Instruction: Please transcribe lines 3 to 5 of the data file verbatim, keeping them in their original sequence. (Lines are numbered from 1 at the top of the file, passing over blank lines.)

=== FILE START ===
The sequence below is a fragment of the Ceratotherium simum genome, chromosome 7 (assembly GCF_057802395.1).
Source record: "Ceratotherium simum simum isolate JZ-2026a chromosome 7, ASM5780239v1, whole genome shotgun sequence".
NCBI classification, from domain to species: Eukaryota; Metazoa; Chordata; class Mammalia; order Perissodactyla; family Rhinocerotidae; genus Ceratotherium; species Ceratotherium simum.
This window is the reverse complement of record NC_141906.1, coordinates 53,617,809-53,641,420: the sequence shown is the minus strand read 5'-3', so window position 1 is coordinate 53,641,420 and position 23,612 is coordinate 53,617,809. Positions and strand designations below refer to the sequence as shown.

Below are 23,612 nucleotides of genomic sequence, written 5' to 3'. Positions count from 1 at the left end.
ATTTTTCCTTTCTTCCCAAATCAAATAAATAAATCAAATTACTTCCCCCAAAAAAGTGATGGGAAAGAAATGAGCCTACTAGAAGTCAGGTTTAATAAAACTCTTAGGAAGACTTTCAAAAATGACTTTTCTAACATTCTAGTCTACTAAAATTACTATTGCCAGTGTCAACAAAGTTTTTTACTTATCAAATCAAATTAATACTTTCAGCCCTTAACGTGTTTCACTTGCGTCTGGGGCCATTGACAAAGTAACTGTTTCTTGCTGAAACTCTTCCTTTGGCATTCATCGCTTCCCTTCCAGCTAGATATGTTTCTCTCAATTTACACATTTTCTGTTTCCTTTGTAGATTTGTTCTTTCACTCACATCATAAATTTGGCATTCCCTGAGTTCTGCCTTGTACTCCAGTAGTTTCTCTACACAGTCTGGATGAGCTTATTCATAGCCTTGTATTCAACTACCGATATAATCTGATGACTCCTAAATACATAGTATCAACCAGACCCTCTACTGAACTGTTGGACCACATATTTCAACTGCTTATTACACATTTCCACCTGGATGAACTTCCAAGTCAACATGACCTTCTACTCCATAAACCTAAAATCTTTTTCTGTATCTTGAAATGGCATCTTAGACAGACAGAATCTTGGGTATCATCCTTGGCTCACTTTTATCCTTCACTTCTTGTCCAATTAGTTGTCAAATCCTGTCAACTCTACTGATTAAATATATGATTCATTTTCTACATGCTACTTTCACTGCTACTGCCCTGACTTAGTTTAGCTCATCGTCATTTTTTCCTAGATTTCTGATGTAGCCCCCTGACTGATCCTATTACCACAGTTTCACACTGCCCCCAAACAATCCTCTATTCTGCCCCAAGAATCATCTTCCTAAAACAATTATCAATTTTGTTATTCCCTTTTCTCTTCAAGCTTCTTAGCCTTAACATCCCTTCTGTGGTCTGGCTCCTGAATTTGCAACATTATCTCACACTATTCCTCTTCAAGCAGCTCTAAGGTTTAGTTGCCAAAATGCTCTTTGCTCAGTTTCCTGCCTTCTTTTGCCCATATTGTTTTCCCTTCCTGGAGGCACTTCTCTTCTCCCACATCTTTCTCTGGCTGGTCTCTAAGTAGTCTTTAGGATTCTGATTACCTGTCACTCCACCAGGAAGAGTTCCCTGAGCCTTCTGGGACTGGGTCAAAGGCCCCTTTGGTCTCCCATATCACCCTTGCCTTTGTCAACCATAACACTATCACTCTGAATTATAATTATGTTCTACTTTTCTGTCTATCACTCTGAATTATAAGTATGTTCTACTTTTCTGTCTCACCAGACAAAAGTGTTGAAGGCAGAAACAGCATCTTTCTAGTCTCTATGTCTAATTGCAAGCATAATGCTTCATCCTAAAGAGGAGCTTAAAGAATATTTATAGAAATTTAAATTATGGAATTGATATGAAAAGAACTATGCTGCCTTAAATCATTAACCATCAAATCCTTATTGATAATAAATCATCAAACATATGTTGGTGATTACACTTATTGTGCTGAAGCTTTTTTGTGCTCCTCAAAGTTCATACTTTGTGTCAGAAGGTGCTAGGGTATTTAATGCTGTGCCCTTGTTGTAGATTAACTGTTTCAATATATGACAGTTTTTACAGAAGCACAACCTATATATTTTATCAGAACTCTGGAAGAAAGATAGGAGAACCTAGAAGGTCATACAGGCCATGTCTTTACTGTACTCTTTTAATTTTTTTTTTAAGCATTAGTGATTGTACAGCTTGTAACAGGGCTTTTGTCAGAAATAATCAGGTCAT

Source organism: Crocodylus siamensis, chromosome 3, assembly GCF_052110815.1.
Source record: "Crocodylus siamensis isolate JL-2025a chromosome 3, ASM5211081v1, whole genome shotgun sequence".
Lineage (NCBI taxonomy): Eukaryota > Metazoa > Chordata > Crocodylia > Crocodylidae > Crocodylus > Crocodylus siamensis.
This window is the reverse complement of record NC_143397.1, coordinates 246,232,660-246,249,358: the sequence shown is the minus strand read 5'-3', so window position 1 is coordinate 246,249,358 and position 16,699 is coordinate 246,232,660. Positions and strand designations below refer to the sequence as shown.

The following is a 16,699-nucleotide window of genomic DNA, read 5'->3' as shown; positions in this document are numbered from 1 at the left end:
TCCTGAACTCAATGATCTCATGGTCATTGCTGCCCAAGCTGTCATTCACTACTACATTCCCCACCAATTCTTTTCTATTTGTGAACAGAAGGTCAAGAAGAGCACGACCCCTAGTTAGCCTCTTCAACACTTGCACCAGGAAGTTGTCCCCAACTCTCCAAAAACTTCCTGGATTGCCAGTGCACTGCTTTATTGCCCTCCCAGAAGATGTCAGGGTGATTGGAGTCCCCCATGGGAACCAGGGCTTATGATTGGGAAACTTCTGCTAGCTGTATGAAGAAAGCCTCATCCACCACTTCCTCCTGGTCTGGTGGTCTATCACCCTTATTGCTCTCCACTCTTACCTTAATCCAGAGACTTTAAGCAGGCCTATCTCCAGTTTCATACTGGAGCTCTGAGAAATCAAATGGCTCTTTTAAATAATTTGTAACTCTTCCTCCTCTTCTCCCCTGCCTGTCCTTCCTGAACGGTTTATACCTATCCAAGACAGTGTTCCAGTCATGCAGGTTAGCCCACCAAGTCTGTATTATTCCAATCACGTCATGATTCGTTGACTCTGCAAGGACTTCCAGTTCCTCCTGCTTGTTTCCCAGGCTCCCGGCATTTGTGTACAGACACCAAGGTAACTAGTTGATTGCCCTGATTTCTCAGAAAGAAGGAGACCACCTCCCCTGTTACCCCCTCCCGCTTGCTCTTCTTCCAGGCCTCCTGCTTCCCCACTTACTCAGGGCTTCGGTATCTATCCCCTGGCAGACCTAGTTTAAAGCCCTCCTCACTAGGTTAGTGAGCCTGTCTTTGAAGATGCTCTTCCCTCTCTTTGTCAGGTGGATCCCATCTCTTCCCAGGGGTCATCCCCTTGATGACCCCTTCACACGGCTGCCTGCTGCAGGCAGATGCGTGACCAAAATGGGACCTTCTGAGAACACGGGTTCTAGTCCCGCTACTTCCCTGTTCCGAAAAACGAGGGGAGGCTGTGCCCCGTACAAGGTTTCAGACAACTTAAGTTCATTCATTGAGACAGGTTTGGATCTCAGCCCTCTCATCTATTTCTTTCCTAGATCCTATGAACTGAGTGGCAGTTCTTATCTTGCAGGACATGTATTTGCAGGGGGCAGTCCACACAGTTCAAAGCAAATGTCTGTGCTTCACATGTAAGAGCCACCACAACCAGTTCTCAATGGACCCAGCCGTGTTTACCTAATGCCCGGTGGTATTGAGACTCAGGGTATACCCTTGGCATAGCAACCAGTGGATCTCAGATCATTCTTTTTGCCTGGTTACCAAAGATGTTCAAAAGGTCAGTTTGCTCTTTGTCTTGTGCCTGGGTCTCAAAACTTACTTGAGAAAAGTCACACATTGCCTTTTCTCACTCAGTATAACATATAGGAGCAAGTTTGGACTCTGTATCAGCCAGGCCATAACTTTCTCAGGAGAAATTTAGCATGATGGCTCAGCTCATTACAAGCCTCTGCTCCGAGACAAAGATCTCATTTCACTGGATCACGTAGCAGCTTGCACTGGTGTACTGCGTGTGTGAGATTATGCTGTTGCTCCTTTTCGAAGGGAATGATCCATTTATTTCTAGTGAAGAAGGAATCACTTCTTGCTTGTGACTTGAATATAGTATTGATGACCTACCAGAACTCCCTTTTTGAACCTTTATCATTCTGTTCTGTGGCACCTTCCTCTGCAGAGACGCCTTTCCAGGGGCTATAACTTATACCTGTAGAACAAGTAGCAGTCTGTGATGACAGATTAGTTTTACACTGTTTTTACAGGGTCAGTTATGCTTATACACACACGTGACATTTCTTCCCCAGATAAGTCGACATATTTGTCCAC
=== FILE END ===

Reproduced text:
NCBI classification, from domain to species: Eukaryota; Metazoa; Chordata; class Mammalia; order Perissodactyla; family Rhinocerotidae; genus Ceratotherium; species Ceratotherium simum.
This window is the reverse complement of record NC_141906.1, coordinates 53,617,809-53,641,420: the sequence shown is the minus strand read 5'-3', so window position 1 is coordinate 53,641,420 and position 23,612 is coordinate 53,617,809. Positions and strand designations below refer to the sequence as shown.

Below are 23,612 nucleotides of genomic sequence, written 5' to 3'. Positions count from 1 at the left end.